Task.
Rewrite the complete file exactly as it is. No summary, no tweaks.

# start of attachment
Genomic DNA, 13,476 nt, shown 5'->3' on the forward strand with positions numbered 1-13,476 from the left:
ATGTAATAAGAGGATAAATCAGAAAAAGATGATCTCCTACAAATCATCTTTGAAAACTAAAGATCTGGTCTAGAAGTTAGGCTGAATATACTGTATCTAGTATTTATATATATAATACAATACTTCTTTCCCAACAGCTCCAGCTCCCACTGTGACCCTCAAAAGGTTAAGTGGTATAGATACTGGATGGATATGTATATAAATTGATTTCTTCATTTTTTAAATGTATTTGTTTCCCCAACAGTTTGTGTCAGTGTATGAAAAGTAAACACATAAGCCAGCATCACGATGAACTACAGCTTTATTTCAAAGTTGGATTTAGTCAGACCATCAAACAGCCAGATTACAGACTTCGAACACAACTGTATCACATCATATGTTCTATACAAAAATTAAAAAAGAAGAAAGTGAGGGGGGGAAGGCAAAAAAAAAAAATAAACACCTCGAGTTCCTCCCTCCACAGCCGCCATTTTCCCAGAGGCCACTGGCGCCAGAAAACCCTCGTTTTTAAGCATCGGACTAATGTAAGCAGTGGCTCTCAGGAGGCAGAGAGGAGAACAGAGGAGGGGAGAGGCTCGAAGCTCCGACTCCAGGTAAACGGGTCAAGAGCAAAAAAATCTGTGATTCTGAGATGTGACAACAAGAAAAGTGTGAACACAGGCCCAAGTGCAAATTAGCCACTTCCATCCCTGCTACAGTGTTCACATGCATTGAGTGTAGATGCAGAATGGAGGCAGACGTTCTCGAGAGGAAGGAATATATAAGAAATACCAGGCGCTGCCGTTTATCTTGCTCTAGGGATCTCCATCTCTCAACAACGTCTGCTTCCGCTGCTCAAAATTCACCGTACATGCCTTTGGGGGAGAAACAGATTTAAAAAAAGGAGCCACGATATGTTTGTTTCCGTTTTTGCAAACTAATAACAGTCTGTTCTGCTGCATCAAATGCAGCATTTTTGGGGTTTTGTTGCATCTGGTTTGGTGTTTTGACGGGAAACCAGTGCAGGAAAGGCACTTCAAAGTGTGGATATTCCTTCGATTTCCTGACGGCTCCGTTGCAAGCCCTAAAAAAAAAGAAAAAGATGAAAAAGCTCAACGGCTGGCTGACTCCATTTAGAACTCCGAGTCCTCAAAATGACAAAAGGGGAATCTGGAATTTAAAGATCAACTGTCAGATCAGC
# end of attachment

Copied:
Genomic DNA, 13,476 nt, shown 5'->3' on the forward strand with positions numbered 1-13,476 from the left:
ATGTAATAAGAGGATAAATCAGAAAAAGATGATCTCCTACAAATCATCTTTGAAAACTAAAGATCTGGTCTAGAAGTTAGGCTGAATATACTGTATCTAGTATTTATATATATAATACAATACTTCTTTCCCAACAGCTCCAGCTCCCACTGTGACCCTCAAAAGGTTAAGTGGTATAGATACTGGATGGATATGTATATAAATTGATTTCTTCATTTTTTAAATGTATTTGTTTCCCCAACAGTTTGTGTCAGTGTATGAAAAGTAAACACATAAGCCAGCATCACGATGAACTACAGCTTTATTTCAAAGTTGGATTTAGTCAGACCATCAAACAGCCAGATTACAGACTTCGAACACAACTGTATCACATCATATGTTCTATACAAAAATTAAAAAAGAAGAAAGTGAGGGGGGGAAGGCAAAAAAAAAAAATAAACACCTCGAGTTCCTCCCTCCACAGCCGCCATTTTCCCAGAGGCCACTGGCGCCAGAAAACCCTCGTTTTTAAGCATCGGACTAATGTAAGCAGTGGCTCTCAGGAGGCAGAGAGGAGAACAGAGGAGGGGAGAGGCTCGAAGCTCCGACTCCAGGTAAACGGGTCAAGAGCAAAAAAATCTGTGATTCTGAGATGTGACAACAAGAAAAGTGTGAACACAGGCCCAAGTGCAAATTAGCCACTTCCATCCCTGCTACAGTGTTCACATGCATTGAGTGTAGATGCAGAATGGAGGCAGACGTTCTCGAGAGGAAGGAATATATAAGAAATACCAGGCGCTGCCGTTTATCTTGCTCTAGGGATCTCCATCTCTCAACAACGTCTGCTTCCGCTGCTCAAAATTCACCGTACATGCCTTTGGGGGAGAAACAGATTTAAAAAAAGGAGCCACGATATGTTTGTTTCCGTTTTTGCAAACTAATAACAGTCTGTTCTGCTGCATCAAATGCAGCATTTTTGGGGTTTTGTTGCATCTGGTTTGGTGTTTTGACGGGAAACCAGTGCAGGAAAGGCACTTCAAAGTGTGGATATTCCTTCGATTTCCTGACGGCTCCGTTGCAAGCCCTAAAAAAAAAGAAAAAGATGAAAAAGCTCAACGGCTGGCTGACTCCATTTAGAACTCCGAGTCCTCAAAATGACAAAAGGGGAATCTGGAATTTAAAGATCAACTGTCAGATCAGC